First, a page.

For most of the years I wrote about the Oscars (going on a ghastly 23 or so by now — maybe longer), Best Picture drove the Best Actor race. Or vice-versa. The golden triad used to be Best Picture, Best Director, Best Actor. That had been a strong element in the Oscar race, especially when there were only five Best Picture nominees (which there should only be now, probably – maybe six):
1934 — It Happened One Night: Clark Gable + Frank Capra
1944 — Going My Way: Bing Crosby + Leo McCarey
1945 — The Lost Weekend: Ray Milland + Billy Wilder
1946 — The Best Years of Our Lives: Frederic March + William Wyler
1948 — Hamlet: Lawrence Olivier
1954 — On the Waterfront: Marlon Brando + Elia Kazan
1955 — Marty: Ernest Borgnine + Delbert Mann
1957 — The Bridge on the River Kwai: Alec Guinness + David Lean
1959 — Ben-Hur: Charlton Heston + William Wyler
1964 — My Fair Lady: Rex Harrison + George Cukor
1966 — A Man for All Seasons: Paul Scofield + Fred Zinnemann
1967 — In the Heat of the Night: Rod Steiger
1970 — Patton: George C. Scott + Franklin J. Schaffner
1971 — The French Connection: Gene Hackman + William Friedkin
1972 — The Godfather: Marlon Brando
1975 — One Flew Over the Cuckoo’s Nest: Jack Nicholson + Milos Forman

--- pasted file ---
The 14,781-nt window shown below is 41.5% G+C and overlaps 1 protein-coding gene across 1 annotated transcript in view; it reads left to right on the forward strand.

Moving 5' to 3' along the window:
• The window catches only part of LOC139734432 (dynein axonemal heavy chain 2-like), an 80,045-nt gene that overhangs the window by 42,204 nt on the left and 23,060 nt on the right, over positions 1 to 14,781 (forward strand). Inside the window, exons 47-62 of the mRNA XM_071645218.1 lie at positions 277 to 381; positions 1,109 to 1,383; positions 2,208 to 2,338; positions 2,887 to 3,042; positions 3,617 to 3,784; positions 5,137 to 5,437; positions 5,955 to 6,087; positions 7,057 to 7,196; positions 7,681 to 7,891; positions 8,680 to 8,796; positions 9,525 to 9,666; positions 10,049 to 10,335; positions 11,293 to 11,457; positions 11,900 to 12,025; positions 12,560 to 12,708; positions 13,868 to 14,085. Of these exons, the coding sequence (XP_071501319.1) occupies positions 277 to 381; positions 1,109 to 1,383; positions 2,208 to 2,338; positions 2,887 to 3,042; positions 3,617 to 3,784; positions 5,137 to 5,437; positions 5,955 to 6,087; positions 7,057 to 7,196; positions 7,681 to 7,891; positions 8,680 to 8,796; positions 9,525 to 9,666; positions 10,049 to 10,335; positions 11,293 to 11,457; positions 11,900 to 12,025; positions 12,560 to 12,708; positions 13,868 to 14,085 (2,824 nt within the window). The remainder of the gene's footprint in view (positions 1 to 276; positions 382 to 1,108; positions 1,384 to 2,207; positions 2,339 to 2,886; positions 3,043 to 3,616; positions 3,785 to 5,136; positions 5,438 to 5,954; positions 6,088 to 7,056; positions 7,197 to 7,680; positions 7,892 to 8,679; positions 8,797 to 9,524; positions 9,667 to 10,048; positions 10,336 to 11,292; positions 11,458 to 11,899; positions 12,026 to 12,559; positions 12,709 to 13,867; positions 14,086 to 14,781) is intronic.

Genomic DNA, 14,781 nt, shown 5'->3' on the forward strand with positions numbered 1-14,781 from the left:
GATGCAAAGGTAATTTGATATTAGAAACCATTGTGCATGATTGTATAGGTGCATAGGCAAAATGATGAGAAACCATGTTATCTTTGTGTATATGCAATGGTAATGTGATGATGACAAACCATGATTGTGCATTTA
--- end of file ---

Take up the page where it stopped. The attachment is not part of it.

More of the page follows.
1979 — Kramer vs. Kramer: Dustin Hoffman + Robert Benton
1982 — Gandhi: Ben Kingsley + Richard Attenborough
1984 — Amadeus: F. Murray Abraham + Milos Forman
1988 — Rain Man: Dustin Hoffman + Barry Levinson
1991 — Silence of the Lambs: Anthony Hopkins + Jonathan Demme
1994 — Forrest Gump: Tom Hanks + Robert Zemeckis
1999 — American Beauty: Kevin Spacey + Sam Mendes
2000 — Gladiator: Russell Crowe
2010 — The King’s Speech: Colin Firth + Tom Hooper
2011 — The Artist: Jean DuJardin + Michel Hazanivicius
And that was all she wrote. It’s easy to see the pendulum swing from collectivism to individualism through World War II, the 60s and the 70s, the 80s and the 90s, and then the era I have been covering the Oscars, starting in 2000. We’re most definitely in an era of collectivism now, but it’s perhaps the last gasp before the pendulum swings again. If the Academy shrinks Best Picture down (which they should), we will know we’ve departed this moment.
So what drives Best Picture now in an era of emasculation and patriarchy-shaming? Well, I guess we can track it fairly easily, no? Look at the Best Actor winner in 2000: Russell Crowe in Gladiator. Are you not entertained?
But since then, how has Best Actor fared? Let’s look:
2001 — Denzel Washington, Training Day
2002 — Adrien Brody, The Pianist
2003 — Sean Penn, Mystic River
2004 — Jamie Foxx, Ray
2005 — Phillip Seymour Hoffman, Capote
2006 — Forest Whitaker, The Last King of Scotland
2007 — Daniel Day-Lewis, There Will Be Blood
2008 — Sean Penn, Milk
2009 — Jeff Bridges, Crazy Heart
2010 — Colin Firth The King’s Speech
2011 — Jean DuJardin, The Artist
2012 — Daniel Day-Lewis, Lincoln
2013 — Matthew McConaughey, Dallas Buyers Club
2014 — Eddie Redmayne, The Theory of Everything
2015 — Leo DiCaprio, The Revenant
2016 — Casey Affleck, Manchester by the Sea
2017 — Gary Oldman, Darkest Hour
2018 — Rami Malek, Bohemian Rhapsody
2019 — Joaquin Phoenix, Joker
2020 — Anthony Hopkins, The Father
2021 — Will Smith, King Richard
2022 — Brendan Fraser, The Whale